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Soups for the soul

Chicken soup is what mothers recommend, not to mention Jack Canfield and Mark Victor Hansen, each time you feel a little low — whether from a bout of flu or from the business of living. But my all-time favourite is a variation of it — a chicken sweet-corn soup, that staple of Indian-Chinese food across India. In fact, a visit to a “Chinese” or “Indian-Chinese” restaurant in the country is incomplete without someone at the table asking for a bowl of it. And there are versions like the crabmeat-corn soup, made in the same style, that can be quite wholesome too even though you have to take care that the restaurant is using fresh seafood, which can be something of a problem in Delhi. (Dining at a popular and not inexpensive restaurant in Noida,  suburbian Delhi, at a restaurant called Fortune Cookie, recently, we had to send back our order of crabmeat soup because it was so smelly and vile tasting. The waiter said they were using canned crab though I would have checked the expiry on it!

But back to the sweet corn soup: Contrary to what you may think, it is actually a legit Chinese preparation even though the way we drink it in India (highly seasoned with soya and chilli sauce, not to mention vinegar with bits of green chillies preserved in it) is a local innovation. There are plenty of recipes for it floating around, including in cookbooks by Tarla Dalal aimed at vegetarians only. But you can alter all these to suit your palate. What is really beautiful about the soup is not just its velvety, cornflour-acquired texture (nothing like starch to comfort the body and mind, after all) but also the ease with which it can assume Indian accents: Chop in a little coriander, be free with the chilli and soy sauces, replace canned corn with flavourful, fresh bhutta, available so easily and cheaply at all our streetsides, even stir in some chaat masala, and lo, the concoction gets transformed into something that will warm all hearts.

While the chicken sweet-corn soup — and its variants – are commonplace, one of the most celebrated Chinese soups that you will come across only in posh establishments all over the world (and only rarely in India) is the Bird’s Nest Soup. Cave Swifts build salvia nests which dissolve in water to give a gelatinous texture. These are now commercially harvested—most notably in the limestone caves of Borneo; the import of these nests apparently accounts for .5 per cent of Indonesia’s economy!—and exported to countries like the US and Hong Kong, amongst the biggest importers.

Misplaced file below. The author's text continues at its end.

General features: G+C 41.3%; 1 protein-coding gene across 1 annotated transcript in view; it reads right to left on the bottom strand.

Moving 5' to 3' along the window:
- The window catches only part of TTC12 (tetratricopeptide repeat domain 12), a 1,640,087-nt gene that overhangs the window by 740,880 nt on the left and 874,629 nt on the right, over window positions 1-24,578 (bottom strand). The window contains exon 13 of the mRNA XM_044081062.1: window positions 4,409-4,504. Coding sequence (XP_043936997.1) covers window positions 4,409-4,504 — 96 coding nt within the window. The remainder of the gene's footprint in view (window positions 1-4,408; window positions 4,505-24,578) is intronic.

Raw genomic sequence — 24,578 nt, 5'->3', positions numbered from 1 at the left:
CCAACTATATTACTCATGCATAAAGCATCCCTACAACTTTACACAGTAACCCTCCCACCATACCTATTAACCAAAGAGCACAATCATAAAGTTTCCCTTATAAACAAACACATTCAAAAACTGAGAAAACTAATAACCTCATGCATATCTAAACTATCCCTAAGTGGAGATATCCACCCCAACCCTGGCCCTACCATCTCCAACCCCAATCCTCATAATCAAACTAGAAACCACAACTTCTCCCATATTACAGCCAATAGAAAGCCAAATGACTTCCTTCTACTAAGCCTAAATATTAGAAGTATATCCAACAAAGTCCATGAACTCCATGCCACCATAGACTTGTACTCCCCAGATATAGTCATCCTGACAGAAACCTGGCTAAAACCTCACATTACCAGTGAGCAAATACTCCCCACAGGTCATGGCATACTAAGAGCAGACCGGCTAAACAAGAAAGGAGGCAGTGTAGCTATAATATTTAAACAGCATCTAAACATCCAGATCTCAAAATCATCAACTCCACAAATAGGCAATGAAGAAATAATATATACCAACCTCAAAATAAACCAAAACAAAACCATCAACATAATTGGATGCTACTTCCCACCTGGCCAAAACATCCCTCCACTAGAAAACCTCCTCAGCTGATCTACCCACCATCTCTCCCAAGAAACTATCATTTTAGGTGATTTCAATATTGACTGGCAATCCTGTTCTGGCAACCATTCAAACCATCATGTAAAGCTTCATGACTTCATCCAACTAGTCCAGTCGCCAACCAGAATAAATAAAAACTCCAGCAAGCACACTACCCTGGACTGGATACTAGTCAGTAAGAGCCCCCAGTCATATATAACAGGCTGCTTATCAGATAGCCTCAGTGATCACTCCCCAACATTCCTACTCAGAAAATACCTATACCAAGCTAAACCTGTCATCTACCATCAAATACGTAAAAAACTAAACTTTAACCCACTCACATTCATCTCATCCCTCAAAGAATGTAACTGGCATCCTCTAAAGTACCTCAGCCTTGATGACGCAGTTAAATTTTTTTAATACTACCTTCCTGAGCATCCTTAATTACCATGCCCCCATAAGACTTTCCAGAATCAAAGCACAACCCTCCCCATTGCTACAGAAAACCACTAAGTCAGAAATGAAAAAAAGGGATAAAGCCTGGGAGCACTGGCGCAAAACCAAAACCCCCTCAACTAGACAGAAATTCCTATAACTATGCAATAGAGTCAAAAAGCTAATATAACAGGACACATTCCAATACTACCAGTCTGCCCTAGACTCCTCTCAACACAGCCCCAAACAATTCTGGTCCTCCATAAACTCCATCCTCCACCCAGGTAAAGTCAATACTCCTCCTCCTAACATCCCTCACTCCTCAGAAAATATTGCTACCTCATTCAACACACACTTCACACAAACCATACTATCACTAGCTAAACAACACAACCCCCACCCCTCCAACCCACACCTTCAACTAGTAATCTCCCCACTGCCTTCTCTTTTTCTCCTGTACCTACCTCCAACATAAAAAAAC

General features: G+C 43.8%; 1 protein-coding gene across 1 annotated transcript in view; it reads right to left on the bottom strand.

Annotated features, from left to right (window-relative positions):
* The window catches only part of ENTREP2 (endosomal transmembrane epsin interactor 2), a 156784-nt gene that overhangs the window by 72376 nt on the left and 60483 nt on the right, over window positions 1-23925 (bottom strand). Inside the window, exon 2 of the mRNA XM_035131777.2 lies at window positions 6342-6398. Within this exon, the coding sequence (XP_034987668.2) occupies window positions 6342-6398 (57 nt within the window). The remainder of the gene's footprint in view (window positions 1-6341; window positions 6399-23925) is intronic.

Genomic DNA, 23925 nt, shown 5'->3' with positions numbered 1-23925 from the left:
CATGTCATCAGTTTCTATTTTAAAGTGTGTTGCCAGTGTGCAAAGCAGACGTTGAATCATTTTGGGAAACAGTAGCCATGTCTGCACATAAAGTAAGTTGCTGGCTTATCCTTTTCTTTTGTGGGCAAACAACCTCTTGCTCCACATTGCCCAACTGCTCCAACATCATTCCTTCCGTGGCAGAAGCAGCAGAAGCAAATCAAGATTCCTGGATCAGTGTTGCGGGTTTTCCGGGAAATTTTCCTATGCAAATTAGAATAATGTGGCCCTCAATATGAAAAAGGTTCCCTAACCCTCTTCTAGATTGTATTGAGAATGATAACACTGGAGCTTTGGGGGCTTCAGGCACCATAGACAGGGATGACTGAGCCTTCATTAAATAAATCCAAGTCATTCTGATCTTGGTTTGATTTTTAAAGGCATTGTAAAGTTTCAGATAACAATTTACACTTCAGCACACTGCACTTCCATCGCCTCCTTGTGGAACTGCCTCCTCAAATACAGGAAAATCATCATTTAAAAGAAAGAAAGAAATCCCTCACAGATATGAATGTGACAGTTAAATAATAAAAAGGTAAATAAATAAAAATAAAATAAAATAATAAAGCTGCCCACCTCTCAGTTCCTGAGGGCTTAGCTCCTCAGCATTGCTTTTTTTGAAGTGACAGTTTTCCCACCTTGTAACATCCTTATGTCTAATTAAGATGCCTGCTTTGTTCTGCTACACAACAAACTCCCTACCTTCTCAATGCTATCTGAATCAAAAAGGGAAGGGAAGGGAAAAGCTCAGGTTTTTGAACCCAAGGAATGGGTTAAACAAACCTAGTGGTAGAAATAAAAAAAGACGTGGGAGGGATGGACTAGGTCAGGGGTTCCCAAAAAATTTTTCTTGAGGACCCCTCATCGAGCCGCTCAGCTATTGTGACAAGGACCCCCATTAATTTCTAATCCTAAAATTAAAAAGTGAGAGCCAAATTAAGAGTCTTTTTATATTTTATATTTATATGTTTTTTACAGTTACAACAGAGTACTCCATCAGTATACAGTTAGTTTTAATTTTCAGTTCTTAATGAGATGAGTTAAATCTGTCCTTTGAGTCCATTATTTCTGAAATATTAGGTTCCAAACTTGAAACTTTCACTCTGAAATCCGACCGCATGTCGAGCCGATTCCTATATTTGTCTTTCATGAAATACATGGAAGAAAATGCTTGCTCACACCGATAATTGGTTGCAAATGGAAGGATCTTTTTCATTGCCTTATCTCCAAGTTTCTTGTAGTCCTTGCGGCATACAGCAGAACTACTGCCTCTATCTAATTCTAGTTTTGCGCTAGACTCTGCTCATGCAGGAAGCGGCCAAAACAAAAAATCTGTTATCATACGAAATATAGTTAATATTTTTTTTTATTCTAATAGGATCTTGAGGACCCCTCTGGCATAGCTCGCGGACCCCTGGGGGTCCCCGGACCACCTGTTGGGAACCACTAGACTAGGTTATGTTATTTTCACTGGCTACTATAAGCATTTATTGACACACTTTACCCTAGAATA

The nests have high levels of calcium, iron, potassium, and magnesium and the soup per se is accredited with benefits ranging from improving your voice to your libido. But it is one of the most expensive soups that you can taste around the world: In Hong Kong, a bowl of Bird’s Nest Soup would cost you about $ 30 to $100, according to Wikipedia.

The Bird’s Nest soup has apparently been part of Chinese cooking for 400 years. But the history of soup goes back to the earliest times considering that boiling was the earliest of cooking methods. In Europe, in the medieval ages, soup was sold by street vendors and preferred for its curative and restorative powers. As such, it came to be called restaurer. In 1765, in Paris, a shop opened specialising in restaurers—which prompted the use of the word “restaurant” for shops selling food.

French cooking terms are elaborate, precise and known to confuse many. But don’t be intimidated next time you confront the words consomme or bouillon on the menu. The latter is just broth and thus connotes a rustic or home-style concoction. Consomme, on the other hand, is a more refined version where the soup is first strained. Then, there are bisques; thick and creamy and classically made from pureed seafood. The most famous French “soup”, of course, is the Bouillabaisse, the fish soup from Marseille, a wholesome meal traditionally for the fishermen. Bits of fish—all kinds, including shellfish —are added to make this. Other notable seafood soups that you may like to make your acquaintance with are the Soupe de Moules from Antwerp, with mussels, and Boston’s Clam Chowder.

Tomato is another popular ingredient for soup. In India— a land where we have dals and curries but few soups intrinsic to our cuisines —we have the rasam as well as the sar (thin tomato soup with coconut milk in Maharashtra), as well as ketchup-y concoctions regularly turned in by restaurant chefs. But one soup that you have to sample if you are a “tomato person” is the gazpacho. Few Indians like cold soups, but try a cold gazpacho, a Mediterranean summer staple, full of the aromas of fresh vegetables and ripe tomatoes, and you will come away truly refreshed. Then, there are others in the cold category including beetroot soup that can be served prettily in shot glasses as an appetizer. Clearly, when it comes to satisfying meals, there is enough even for Oliver Twist.

My recipe for sweet corn soup:

1. Chicken stock: 500 ml
2. Boneless chicken, cut into strips and boiled: 1 cup
3. Cornflour: 2 tbsp
4. Fresh corn kernels, steamed till tender and them removed from the cob: 1 cup
5. Coriander chopped: 1 tbsp
6. Soy Sauce: To taste
7. Chilli Sauce: To taste
8. Tomato Sauce: To taste
9. Vinegar: 1 tsp

Make the soup by boiling the stock with the chicken and adding the corn to it. Thicken with cornflour dissolved in water. Add the chopped coriander and the sauces. You can also break an egg into it and let the strands float. Drink hot.

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One Response to “Soups for the soul”

  1. sheba says:

    Love soups and this is a great article..and blog

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